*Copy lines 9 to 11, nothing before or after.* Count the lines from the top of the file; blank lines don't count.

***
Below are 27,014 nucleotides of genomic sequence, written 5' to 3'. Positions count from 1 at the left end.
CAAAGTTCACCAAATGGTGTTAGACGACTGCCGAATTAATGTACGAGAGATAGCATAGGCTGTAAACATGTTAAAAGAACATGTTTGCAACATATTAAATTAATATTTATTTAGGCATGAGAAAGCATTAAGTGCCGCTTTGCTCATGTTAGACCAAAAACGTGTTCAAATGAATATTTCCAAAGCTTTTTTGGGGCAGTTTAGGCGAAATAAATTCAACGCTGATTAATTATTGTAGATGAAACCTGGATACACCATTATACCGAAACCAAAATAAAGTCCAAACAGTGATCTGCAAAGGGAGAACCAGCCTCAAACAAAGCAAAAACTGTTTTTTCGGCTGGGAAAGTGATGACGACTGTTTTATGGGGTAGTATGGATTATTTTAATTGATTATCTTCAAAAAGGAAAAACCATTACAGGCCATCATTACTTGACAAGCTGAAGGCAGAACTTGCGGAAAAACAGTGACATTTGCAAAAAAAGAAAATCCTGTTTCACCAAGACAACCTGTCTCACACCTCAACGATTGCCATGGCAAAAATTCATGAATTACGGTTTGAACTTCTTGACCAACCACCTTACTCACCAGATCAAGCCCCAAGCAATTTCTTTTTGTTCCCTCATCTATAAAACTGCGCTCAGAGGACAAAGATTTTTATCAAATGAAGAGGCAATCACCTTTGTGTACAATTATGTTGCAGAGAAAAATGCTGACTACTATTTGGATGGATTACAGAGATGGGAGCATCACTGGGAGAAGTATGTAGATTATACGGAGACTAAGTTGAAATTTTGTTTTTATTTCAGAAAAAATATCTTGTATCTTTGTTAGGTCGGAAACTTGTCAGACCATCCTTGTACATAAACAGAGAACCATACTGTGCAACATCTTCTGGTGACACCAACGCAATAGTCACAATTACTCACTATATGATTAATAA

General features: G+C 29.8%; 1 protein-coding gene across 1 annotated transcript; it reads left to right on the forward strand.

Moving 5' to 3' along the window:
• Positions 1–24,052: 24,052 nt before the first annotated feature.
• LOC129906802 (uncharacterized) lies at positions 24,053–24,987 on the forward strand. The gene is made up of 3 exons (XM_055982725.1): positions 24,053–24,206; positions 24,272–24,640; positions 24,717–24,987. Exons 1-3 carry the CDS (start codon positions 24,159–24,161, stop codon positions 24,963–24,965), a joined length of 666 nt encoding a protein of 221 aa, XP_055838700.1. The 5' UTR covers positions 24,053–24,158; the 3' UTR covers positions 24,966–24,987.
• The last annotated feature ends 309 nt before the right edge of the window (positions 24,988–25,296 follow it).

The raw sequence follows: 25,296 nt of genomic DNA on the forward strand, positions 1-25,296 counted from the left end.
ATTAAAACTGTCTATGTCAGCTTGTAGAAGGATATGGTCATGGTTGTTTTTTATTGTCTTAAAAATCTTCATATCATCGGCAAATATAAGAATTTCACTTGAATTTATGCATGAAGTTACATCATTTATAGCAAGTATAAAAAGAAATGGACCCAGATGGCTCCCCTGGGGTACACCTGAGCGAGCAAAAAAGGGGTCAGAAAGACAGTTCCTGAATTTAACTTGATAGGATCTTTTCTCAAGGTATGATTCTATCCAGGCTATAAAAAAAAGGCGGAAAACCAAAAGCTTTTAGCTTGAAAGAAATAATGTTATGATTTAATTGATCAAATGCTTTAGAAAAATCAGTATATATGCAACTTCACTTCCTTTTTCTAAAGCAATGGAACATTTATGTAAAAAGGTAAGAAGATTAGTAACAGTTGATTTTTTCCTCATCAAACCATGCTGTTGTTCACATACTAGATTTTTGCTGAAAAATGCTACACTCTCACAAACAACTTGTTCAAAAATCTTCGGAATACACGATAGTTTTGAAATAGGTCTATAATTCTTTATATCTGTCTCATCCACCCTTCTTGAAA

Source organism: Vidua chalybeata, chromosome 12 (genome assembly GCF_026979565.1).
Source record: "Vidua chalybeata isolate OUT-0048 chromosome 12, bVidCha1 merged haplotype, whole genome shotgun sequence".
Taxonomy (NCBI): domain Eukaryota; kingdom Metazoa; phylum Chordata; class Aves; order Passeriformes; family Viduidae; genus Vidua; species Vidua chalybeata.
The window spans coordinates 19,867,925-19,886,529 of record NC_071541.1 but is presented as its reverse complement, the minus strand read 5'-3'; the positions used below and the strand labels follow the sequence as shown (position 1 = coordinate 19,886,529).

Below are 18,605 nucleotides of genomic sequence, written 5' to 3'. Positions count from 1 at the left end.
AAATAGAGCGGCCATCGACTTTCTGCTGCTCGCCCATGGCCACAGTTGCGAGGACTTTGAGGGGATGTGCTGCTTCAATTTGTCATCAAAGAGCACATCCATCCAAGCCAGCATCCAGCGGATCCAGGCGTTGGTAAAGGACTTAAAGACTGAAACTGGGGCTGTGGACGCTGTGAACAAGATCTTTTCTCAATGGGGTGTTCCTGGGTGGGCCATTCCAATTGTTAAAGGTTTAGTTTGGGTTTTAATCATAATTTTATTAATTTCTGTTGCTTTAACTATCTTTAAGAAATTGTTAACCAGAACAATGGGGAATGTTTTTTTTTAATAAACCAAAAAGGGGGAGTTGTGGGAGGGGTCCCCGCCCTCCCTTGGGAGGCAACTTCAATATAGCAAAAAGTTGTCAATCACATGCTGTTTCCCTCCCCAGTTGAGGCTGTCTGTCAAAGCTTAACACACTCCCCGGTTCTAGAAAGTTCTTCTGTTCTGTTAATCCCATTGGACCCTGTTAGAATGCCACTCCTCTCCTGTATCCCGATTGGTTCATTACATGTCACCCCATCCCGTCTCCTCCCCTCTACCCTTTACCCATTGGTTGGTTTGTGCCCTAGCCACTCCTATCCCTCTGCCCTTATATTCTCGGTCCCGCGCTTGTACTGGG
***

ATTAAAACTGTCTATGTCAGCTTGTAGAAGGATATGGTCATGGTTGTTTTTTATTGTCTTAAAAATCTTCATATCATCGGCAAATATAAGAATTTCACTTGAATTTATGCATGAAGTTACATCATTTATAGCAAGTATAAAAAGAAATGGACCCAGATGGCTCCCCTGGGGTACACCTGAGCGAGCAAAAAAGGGGTCAGAAAGACAGTTCCTGAATTTAACTTGATAGGATCTTTTCTCAAGGTATGATTCTATCCAGGCTATAAAAAAAAGGCGGAAAACCAAAAGCTTTTAGCTTGAAAGAAATAATGTTATGATTTAATTGATCAAATGCTTTAGAAAAATCAGTATATATGCAACTTCACTTCCTTTTTCTAAAGCAATGGAACATTTATGTAAAAAGGTAAGAAGATTAGTAACAGTTGATTTTTTCCTCATCAAACCATGCTGTTGTTCACATACTAGATTTTTGCTGAAAAATGCTACACTCTCACAAACAACTTGTTCAAAAATCTTCGGAATACACGATAGTTTTGAAATAGGTCTATAATTCTTTATATCTGTCTCATCCACCCTTCTTGAAA

Source organism: Vidua chalybeata, chromosome 12 (genome assembly GCF_026979565.1).
Source record: "Vidua chalybeata isolate OUT-0048 chromosome 12, bVidCha1 merged haplotype, whole genome shotgun sequence".